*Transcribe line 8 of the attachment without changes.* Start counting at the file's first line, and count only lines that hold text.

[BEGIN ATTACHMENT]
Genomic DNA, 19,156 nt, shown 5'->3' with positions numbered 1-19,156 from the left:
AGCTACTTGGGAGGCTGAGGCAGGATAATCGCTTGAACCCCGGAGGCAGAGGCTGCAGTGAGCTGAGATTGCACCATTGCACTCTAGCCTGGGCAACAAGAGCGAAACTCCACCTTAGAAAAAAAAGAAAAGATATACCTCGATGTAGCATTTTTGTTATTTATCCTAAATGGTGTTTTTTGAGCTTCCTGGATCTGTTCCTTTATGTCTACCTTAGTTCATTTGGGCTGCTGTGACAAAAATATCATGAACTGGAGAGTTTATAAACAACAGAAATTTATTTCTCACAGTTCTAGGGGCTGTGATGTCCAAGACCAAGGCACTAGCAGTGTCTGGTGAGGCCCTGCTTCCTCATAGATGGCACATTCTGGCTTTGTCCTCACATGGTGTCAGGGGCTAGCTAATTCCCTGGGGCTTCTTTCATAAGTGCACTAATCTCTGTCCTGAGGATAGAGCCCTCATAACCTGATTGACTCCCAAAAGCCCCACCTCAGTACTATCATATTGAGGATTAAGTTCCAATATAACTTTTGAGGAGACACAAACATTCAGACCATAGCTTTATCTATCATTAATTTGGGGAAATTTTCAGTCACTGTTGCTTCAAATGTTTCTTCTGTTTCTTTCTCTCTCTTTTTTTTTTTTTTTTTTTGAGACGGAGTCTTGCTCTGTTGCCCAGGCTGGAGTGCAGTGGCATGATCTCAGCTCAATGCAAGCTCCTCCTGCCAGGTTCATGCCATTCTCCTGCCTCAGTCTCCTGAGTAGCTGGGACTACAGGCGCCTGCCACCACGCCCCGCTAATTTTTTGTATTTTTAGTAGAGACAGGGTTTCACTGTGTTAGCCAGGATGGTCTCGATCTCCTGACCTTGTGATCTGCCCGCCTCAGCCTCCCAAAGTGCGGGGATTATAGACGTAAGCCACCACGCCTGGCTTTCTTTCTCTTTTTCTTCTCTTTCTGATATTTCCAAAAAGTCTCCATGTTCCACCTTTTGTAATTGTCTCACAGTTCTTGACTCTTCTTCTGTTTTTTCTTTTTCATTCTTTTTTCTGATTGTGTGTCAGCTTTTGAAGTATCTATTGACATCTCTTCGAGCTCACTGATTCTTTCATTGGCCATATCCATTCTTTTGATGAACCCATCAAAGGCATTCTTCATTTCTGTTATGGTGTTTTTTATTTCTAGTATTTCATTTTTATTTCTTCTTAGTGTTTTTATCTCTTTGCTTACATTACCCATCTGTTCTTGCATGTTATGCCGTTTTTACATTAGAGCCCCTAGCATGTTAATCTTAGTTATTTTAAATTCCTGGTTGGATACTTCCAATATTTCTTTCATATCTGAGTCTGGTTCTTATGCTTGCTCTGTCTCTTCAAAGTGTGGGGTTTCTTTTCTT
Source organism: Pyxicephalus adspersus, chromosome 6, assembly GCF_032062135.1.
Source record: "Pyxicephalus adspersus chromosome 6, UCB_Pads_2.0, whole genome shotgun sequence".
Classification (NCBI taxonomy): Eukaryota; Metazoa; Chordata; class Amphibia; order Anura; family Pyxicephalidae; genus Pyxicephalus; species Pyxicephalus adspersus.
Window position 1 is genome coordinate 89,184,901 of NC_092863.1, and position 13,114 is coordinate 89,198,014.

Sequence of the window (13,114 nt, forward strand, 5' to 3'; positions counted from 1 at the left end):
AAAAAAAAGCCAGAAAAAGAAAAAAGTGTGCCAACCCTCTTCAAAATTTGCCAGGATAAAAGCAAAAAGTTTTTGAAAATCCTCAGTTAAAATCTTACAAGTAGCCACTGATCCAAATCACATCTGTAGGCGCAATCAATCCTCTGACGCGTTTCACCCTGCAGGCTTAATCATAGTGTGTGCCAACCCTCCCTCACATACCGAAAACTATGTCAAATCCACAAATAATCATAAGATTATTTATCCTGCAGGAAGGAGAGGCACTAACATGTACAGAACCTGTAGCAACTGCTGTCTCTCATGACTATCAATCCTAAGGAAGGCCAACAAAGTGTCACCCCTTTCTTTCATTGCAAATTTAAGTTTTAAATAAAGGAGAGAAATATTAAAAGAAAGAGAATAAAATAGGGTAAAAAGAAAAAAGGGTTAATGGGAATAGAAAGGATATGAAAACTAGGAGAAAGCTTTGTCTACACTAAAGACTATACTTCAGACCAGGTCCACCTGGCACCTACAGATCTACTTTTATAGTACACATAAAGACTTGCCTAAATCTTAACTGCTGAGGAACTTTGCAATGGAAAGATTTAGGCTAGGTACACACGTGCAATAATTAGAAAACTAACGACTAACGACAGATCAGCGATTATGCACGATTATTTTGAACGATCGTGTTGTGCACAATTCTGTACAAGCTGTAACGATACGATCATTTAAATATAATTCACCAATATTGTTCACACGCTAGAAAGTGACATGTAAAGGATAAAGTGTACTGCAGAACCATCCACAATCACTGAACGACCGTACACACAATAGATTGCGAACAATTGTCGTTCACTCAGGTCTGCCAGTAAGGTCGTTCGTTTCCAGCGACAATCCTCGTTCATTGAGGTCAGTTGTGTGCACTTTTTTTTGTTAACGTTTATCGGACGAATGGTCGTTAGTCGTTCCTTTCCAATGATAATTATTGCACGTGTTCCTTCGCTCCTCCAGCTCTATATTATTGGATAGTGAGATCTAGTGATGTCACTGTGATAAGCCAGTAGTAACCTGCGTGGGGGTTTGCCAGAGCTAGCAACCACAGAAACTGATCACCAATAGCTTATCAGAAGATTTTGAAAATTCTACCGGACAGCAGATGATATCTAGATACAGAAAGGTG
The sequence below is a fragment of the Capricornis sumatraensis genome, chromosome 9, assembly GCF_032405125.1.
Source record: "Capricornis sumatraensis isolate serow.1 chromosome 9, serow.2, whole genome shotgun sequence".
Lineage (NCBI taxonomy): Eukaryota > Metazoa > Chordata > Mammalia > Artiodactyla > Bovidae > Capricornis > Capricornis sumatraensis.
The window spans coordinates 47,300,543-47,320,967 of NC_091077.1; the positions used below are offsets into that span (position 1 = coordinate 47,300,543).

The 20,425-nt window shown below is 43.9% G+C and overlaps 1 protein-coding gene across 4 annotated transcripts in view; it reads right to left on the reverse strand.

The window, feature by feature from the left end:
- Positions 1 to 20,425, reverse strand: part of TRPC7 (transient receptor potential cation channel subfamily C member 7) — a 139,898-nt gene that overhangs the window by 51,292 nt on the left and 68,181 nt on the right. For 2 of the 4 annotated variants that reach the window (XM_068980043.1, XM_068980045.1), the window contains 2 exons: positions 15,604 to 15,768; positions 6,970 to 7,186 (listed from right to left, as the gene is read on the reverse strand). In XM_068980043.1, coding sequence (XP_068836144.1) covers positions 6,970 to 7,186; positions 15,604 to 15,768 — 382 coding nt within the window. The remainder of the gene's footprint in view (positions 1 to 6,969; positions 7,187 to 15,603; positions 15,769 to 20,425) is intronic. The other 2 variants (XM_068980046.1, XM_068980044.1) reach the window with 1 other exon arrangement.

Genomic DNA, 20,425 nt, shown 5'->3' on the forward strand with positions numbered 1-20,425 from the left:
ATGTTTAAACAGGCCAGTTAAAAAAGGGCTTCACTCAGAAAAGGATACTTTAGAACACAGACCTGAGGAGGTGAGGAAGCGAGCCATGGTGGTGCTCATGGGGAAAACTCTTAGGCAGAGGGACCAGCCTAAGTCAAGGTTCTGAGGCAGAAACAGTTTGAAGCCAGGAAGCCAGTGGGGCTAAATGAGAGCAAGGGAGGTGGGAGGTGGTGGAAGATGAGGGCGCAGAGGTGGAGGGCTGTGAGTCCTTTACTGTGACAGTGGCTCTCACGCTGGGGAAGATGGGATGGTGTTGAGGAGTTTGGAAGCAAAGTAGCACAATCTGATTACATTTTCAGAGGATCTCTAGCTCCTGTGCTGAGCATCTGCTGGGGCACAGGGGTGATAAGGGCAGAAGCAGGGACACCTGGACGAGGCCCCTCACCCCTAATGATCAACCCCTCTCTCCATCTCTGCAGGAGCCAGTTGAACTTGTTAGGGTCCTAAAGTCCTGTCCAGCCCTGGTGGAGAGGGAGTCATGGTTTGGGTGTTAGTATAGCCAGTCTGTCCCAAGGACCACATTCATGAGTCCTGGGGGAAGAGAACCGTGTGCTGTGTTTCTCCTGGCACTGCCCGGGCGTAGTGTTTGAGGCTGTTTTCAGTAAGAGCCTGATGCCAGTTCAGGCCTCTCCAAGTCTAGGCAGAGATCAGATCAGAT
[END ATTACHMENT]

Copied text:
AAAAAAAAGCCAGAAAAAGAAAAAAGTGTGCCAACCCTCTTCAAAATTTGCCAGGATAAAAGCAAAAAGTTTTTGAAAATCCTCAGTTAAAATCTTACAAGTAGCCACTGATCCAAATCACATCTGTAGGCGCAATCAATCCTCTGACGCGTTTCACCCTGCAGGCTTAATCATAGTGTGTGCCAACCCTCCCTCACATACCGAAAACTATGTCAAATCCACAAATAATCATAAGATTATTTATCCTGCAGGAAGGAGAGGCACTAACATGTACAGAACCTGTAGCAACTGCTGTCTCTCATGACTATCAATCCTAAGGAAGGCCAACAAAGTGTCACCCCTTTCTTTCATTGCAAATTTAAGTTTTAAATAAAGGAGAGAAATATTAAAAGAAAGAGAATAAAATAGGGTAAAAAGAAAAAAGGGTTAATGGGAATAGAAAGGATATGAAAACTAGGAGAAAGCTTTGTCTACACTAAAGACTATACTTCAGACCAGGTCCACCTGGCACCTACAGATCTACTTTTATAGTACACATAAAGACTTGCCTAAATCTTAACTGCTGAGGAACTTTGCAATGGAAAGATTTAGGCTAGGTACACACGTGCAATAATTAGAAAACTAACGACTAACGACAGATCAGCGATTATGCACGATTATTTTGAACGATCGTGTTGTGCACAATTCTGTACAAGCTGTAACGATACGATCATTTAAATATAATTCACCAATATTGTTCACACGCTAGAAAGTGACATGTAAAGGATAAAGTGTACTGCAGAACCATCCACAATCACTGAACGACCGTACACACAATAGATTGCGAACAATTGTCGTTCACTCAGGTCTGCCAGTAAGGTCGTTCGTTTCCAGCGACAATCCTCGTTCATTGAGGTCAGTTGTGTGCACTTTTTTTTGTTAACGTTTATCGGACGAATGGTCGTTAGTCGTTCCTTTCCAATGATAATTATTGCACGTGTTCCTTCGCTCCTCCAGCTCTATATTATTGGATAGTGAGATCTAGTGATGTCACTGTGATAAGCCAGTAGTAACCTGCGTGGGGGTTTGCCAGAGCTAGCAACCACAGAAACTGATCACCAATAGCTTATCAGAAGATTTTGAAAATTCTACCGGACAGCAGATGATATCTAGATACAGAAAGGTG